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Developing a Water Treatment Filter by Integrating Slow Sand Filtration Technology with Polypropylene Nonwoven and Activated Carbon and Testing Its Performance


Scarcity of fresh drinking water has become a major concern in various parts of the world recently. Therefore, this study aimed to develop a sustainable polymer (polypropylene) and carbon (activated carbon from coconut shell) based water treatment filter. The filter was made by integrating polypropylene nonwoven fabric on the top of a two-inch layer of activated carbon and the traditional slow sand filter. The filter showed a significant reduction in turbidity, total dissolved solids (TDS), biological oxygen demand (BOD), pH, and concentration of heavy metals (HM) in the water samples collected from Turag River, Bangladesh. The reduction efficiencies were more than 85%. The higher value of reducing heavy metals, TDS, BOD, and pH might be explained by a higher particle retention and adsorption capacity of the filter due to the notable higher specific surface area of activated carbon and the pore size of the polypropylene filtration layer. The concentrations of lead, zinc, iron, potassium, magnesium, calcium, and copper were examined in which the filter showed a promising result; however, the removal efficiency of other potential heavy metals is yet to be tested.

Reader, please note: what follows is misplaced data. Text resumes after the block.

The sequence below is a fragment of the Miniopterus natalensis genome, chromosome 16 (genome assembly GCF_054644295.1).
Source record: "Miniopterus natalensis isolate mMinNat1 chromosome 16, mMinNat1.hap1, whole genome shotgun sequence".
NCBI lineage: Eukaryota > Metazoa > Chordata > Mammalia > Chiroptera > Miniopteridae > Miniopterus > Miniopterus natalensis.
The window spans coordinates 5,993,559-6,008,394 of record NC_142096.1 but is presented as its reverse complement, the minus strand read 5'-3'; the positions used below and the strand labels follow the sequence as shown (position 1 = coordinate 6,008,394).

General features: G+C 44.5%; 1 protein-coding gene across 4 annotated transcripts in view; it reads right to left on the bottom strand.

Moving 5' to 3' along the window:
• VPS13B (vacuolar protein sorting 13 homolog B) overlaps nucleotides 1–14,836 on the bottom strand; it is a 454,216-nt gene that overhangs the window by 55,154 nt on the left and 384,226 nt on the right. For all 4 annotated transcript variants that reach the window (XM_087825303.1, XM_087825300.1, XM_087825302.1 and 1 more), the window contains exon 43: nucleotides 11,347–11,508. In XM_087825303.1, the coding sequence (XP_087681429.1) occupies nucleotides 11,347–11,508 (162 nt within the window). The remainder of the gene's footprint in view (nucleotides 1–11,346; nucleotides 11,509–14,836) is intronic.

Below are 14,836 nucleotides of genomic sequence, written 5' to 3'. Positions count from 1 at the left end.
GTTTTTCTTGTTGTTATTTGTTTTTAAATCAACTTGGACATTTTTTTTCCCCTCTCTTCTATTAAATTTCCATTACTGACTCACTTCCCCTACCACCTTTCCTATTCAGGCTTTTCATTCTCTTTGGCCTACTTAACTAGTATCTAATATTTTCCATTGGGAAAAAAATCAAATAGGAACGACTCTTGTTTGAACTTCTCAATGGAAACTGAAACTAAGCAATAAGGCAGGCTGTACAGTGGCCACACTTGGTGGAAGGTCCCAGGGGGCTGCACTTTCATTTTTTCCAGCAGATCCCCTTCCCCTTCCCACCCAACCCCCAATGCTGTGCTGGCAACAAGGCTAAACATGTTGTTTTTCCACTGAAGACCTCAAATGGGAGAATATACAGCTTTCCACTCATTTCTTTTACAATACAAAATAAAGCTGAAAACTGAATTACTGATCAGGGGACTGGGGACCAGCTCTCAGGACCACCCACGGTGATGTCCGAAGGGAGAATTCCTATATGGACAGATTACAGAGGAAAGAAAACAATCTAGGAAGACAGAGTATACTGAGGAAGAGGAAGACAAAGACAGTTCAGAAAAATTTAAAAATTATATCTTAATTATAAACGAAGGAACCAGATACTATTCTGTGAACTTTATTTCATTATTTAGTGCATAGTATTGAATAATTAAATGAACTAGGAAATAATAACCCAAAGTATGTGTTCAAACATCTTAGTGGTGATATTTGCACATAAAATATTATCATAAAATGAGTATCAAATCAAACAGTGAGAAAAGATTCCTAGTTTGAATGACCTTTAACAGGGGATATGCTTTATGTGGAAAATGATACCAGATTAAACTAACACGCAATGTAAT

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MU conceived of the presented idea. He developed the prototype and analyzed its performance with SEC. SEC and SE verified the analytical methods. All authors discussed the results and contributed to the final manuscript.

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Correspondence to Mohsin Uddin.

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Uddin, M., Chowdhury, S.E. & Elahi, S. Developing a Water Treatment Filter by Integrating Slow Sand Filtration Technology with Polypropylene Nonwoven and Activated Carbon and Testing Its Performance. Water Conserv Sci Eng 7, 351–361 (2022).

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